See also: Stigma’s Huge Role in Mental Health Care  

Political Cover

The biggest obstacle to achieving healthcare reform is not the math, it’s the politics. Incumbents in both parties dread being “primaried” – Republicans fear being challenged from the right, Democrats from the left.

This is not paranoia. The extremes of both parties will seek vengeance on their less pure teammates. Party leaders and the administration will need to give these members extensive cover in terms of messaging, campaign money and resources to beat back these attacks. Or they will need to convince the public that failing to achieve healthcare reform is a worse outcome than the compromise.

This is where Trump proves he deserves to win. He must demonstrate his self-proclaimed negotiating prowess and his proven marketing acumen to create a political environment where compromise on healthcare reform doesn’t doom incumbents.

In other words, for Trump to win he needs to make sure that members of Congress win, too.  Otherwise, he loses. That’s politics—and math.

For curated articles on healthcare reform, check out the Alan Katz Health Care Reform Magazine on Flipboard.

Why Employers Should Practice Complying With an Obamacare Mandate

The Affordable Care Act (ACA) requires large employers (those with at least 50 full-time equivalent employees) to provide qualifying health care coverage to substantially all full-time employees and their dependent children or pay a monthly “Employer Shared Responsibility” penalty.  The employer mandate was set to take effect in 2014 but was delayed until 2015.  But, even without the threat of tax penalties in 2014, employers should practice complying with the mandate during the 2014 transition period.

Here is a blueprint for implementing a compliance strategy: 

1. Amend health plans to comply with the ACA requirements that were NOT delayed.  Required changes include eliminating annual dollar limits on essential health benefits; eliminating pre-existing condition exclusions for all enrollees; offering coverage to dependents to age 26 who are eligible for other employer coverage; and limiting benefit waiting periods to no more than 90 days.  Non-grandfathered plans also must prohibit discrimination based on participation in a clinical trial; abide by cost-sharing limits; and prohibit discrimination against any health care provider acting within the scope of that provider's license or certification under applicable state law. 

2. Determine whether the employer mandate applies.  In general, the employer mandate applies to “large” employers that employed an average of at least 50 “full-time” equivalent employees on business days during the prior calendar year.  A full-time employee is one that averages at least 30 “hours of service” per week (or 130 hours per month).  All entities in a controlled group are treated as a single employer to determine large employer status.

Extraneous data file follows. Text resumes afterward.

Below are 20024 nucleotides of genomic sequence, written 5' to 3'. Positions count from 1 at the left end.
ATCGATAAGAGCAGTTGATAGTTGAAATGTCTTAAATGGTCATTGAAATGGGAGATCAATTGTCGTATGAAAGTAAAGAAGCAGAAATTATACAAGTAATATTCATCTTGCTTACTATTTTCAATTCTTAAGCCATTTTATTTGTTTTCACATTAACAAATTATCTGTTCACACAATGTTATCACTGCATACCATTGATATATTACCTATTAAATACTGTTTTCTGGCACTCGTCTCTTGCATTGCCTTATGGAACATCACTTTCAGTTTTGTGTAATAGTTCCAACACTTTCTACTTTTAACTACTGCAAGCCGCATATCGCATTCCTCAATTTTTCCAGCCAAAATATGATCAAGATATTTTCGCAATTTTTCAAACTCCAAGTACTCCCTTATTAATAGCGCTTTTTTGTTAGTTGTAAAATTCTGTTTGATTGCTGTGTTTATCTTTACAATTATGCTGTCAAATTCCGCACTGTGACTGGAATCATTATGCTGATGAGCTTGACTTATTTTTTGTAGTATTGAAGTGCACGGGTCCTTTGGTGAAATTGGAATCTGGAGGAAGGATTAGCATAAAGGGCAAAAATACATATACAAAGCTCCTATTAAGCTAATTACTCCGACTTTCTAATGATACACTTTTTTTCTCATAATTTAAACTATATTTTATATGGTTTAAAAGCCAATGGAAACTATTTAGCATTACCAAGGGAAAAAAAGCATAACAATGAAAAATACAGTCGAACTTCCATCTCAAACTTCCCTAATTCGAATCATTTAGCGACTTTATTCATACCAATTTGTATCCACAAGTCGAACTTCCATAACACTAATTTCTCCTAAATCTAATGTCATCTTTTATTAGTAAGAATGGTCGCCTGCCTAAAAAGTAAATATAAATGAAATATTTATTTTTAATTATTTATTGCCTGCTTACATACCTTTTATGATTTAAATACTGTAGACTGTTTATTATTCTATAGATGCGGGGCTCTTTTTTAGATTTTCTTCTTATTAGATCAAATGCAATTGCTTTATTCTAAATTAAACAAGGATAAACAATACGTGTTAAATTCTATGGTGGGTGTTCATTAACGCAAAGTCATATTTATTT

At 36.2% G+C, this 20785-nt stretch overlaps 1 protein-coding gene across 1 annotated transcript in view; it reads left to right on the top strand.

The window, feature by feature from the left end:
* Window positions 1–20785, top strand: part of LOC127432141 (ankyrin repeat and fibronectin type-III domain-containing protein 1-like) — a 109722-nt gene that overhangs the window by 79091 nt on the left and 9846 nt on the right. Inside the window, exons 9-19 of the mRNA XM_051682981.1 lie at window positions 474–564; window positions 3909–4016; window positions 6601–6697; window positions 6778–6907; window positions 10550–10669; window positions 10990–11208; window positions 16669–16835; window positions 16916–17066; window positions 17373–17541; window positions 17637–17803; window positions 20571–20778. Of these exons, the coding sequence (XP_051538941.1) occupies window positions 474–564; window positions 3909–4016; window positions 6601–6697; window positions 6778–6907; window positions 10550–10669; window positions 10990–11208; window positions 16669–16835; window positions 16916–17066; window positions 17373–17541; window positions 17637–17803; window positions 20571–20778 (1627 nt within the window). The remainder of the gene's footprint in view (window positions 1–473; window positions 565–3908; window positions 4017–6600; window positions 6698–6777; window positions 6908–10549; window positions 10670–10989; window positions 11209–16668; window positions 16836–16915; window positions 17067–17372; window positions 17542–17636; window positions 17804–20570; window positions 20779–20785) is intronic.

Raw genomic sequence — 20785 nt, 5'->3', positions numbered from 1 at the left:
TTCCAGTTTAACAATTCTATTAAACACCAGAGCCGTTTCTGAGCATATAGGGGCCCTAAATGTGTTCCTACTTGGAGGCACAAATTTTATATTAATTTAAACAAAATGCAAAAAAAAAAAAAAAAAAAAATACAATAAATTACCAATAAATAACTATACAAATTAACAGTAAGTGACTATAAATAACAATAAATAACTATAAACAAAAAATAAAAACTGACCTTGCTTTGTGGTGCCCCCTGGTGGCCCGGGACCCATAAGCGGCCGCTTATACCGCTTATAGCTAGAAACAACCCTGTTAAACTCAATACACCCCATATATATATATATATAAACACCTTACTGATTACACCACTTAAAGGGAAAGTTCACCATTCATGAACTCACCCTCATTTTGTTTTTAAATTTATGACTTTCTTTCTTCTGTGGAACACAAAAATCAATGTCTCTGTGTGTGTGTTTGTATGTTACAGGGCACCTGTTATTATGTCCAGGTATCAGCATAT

3. If an employer is determined to be a large employer, assess financial risks under the employer mandate.  A large employer that chooses not to offer minimum essential coverage (MEC) will be penalized $2,000 per full-time employee (minus the first 30) if one full-time employee receives a federal subsidy for Health Insurance Marketplace coverage.  This is often called the “sledgehammer” penalty.  If a large employer offers MEC, but the MEC fails to provide minimum value (60%+ of total allowed costs) or affordability (employee’s contribution toward the premium is ≤9.5% of household income), the employer will be penalized the lesser of $3,000 per full-time employee receiving a subsidy or $2,000 per full-time employee (minus the first 30).  This is known as the “tack-hammer” penalty.  Most employer-sponsored group health coverage is MEC, including, apparently, so-called “skinny” plans that cover only ACA-required preventive services with no cost-sharing and with no annual or lifetime dollar limits on benefits.

4. For a large employer that wants to avoid the sledgehammer and/or tack-hammer penalty in 2015, rehearse employer mandate compliance in 2014.  Finalize plan designs and amend plans now to conform to MEC, minimum value and affordability requirements.  Offer coverage to employees performing 30 hours of service or more per week during a month and, at a minimum, their dependent children to age 26.  If large numbers of variable-hour or seasonal employees make it difficult to track and manage full-time status, establish ACA-compliant “measurement periods” to determine whether these employees actually work enough hours to be offered coverage.  Maintain detailed records, because informational reporting about the coverage and to whom it is offered must be provided to the Internal Revenue Service beginning in 2016. 

Details of each employer’s situation are unique.  But all employers should accelerate and simplify this complex compliance project.  Many independent, third-party administrators can be an invaluable resource for navigating the employer mandate rules and penalties and other complexities of health care reform.